- Include any cryptocurrency earnings
Cryptocurrency can be generated by mining, staking, referral bonuses, or labor in some cases. When you earn cryptocurrency through these methods, you are recognizing income and will be liable to income tax.
- Finish the remainder of your tax return
You should be finished reporting all crypto-related transactions on your tax return now that you’ve completed 8949 and included your crypto revenue. You’ll be able to submit your tax return to the IRS once you’ve completed the remainder of your forms.
Therefore, these are the five quick and easy steps to report cryptocurrency to the IRS. Now, let’s see how you can track your activities.
One of the most important things to remember once you begin dealing in cryptocurrencies is that it is your responsibility to maintain track of any potentially taxable activities, as well as the fair market value of your crypto at all times.
The IRS only gives general guidelines for the data you’ll need to save for tax reporting, stating that it should be adequate “to substantiate the positions taken on tax returns.” The agency provides examples such as records of any time you receive, sell, or exchange virtual currency, as well as the fair market value of your virtual currency.
According to predictions, this will not be the case for the 2023 tax year. Under a section of the $1.2 trillion bipartisan infrastructure package signed into law by President Biden last November, brokers, or bitcoin exchanges, are required to send a 1099-B. In other words, crypto exchanges will be required to instantly disclose cryptocurrency transactions to the IRS.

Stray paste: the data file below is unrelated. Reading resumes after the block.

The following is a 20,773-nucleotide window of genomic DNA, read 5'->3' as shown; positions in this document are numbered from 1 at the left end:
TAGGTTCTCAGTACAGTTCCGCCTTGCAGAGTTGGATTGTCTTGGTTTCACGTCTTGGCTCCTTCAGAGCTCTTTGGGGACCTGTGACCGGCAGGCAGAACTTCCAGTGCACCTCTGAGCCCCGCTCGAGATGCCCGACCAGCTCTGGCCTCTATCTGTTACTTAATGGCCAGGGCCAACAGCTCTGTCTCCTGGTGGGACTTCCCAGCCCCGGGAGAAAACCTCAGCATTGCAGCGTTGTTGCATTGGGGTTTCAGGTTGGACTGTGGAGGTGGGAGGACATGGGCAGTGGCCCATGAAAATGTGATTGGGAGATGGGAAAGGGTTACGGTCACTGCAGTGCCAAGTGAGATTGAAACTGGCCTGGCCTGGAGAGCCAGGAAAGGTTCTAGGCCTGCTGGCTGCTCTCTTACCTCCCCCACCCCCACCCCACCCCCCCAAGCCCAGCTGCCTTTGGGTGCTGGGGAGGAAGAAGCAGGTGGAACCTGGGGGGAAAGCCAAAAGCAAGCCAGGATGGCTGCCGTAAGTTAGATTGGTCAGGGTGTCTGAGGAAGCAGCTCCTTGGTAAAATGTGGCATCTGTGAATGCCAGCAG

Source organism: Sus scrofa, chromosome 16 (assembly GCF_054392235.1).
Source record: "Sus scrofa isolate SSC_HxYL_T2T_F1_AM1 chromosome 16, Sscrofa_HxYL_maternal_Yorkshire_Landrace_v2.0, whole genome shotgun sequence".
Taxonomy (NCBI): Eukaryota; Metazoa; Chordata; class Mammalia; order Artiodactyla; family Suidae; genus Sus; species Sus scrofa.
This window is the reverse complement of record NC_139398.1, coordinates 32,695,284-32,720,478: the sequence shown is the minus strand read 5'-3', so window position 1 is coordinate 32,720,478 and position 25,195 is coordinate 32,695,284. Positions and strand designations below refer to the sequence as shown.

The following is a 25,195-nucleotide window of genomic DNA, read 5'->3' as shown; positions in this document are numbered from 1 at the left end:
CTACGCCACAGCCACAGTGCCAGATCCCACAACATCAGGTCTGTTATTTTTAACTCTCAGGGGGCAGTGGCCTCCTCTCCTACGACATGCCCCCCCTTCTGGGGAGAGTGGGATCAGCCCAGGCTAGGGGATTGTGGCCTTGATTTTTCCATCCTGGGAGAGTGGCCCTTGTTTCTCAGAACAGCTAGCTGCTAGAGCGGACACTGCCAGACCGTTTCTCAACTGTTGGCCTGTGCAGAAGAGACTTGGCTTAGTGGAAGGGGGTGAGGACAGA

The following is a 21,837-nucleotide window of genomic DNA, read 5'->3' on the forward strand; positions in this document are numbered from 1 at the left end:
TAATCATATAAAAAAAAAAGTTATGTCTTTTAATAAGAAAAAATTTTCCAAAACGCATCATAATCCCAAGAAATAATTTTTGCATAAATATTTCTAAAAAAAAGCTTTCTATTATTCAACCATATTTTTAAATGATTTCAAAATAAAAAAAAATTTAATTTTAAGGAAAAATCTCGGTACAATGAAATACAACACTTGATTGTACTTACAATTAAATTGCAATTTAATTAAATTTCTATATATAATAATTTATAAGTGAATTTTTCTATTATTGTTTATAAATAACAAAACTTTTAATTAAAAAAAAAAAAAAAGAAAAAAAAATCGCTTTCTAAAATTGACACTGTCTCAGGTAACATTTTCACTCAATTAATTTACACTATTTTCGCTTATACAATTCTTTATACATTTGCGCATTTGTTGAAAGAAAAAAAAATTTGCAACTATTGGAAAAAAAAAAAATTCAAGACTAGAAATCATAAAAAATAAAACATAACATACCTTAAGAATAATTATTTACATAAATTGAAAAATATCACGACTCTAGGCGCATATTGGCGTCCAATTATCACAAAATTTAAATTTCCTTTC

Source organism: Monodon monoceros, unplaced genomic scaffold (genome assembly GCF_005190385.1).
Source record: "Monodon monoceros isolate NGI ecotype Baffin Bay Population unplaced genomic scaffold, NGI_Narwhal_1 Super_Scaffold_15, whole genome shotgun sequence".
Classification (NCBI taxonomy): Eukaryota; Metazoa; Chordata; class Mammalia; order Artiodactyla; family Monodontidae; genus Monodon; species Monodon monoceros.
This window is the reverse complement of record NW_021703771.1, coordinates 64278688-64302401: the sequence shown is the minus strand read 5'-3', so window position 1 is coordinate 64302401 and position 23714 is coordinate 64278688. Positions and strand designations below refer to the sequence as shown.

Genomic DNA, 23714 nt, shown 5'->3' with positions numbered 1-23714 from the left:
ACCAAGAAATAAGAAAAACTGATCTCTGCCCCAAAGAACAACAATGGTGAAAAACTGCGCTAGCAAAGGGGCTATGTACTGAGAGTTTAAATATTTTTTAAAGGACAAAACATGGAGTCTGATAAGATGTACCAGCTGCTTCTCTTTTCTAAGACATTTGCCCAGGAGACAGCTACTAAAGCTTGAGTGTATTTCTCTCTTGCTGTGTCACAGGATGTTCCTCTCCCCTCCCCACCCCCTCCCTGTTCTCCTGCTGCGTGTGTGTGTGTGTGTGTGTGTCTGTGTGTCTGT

If you retain your virtual currency in your account on the exchange where you got it, it’s usually simple to track or create information about your transactions. You’ll need to be extra thorough in your tracking if you move your cryptocurrency between private wallets or have it in many locations.
Need Assistance With Cryptocurrency Reporting
The Freecashflow.io team has extensive experience aiding internet business owners with tax and accounting concerns. Some of our peers have worked for multibillion-dollar corporations including Warner Brothers, EY, and Paramount Pictures. You may rely on us for cryptocurrency tax and accounting help. Please do not hesitate to contact us!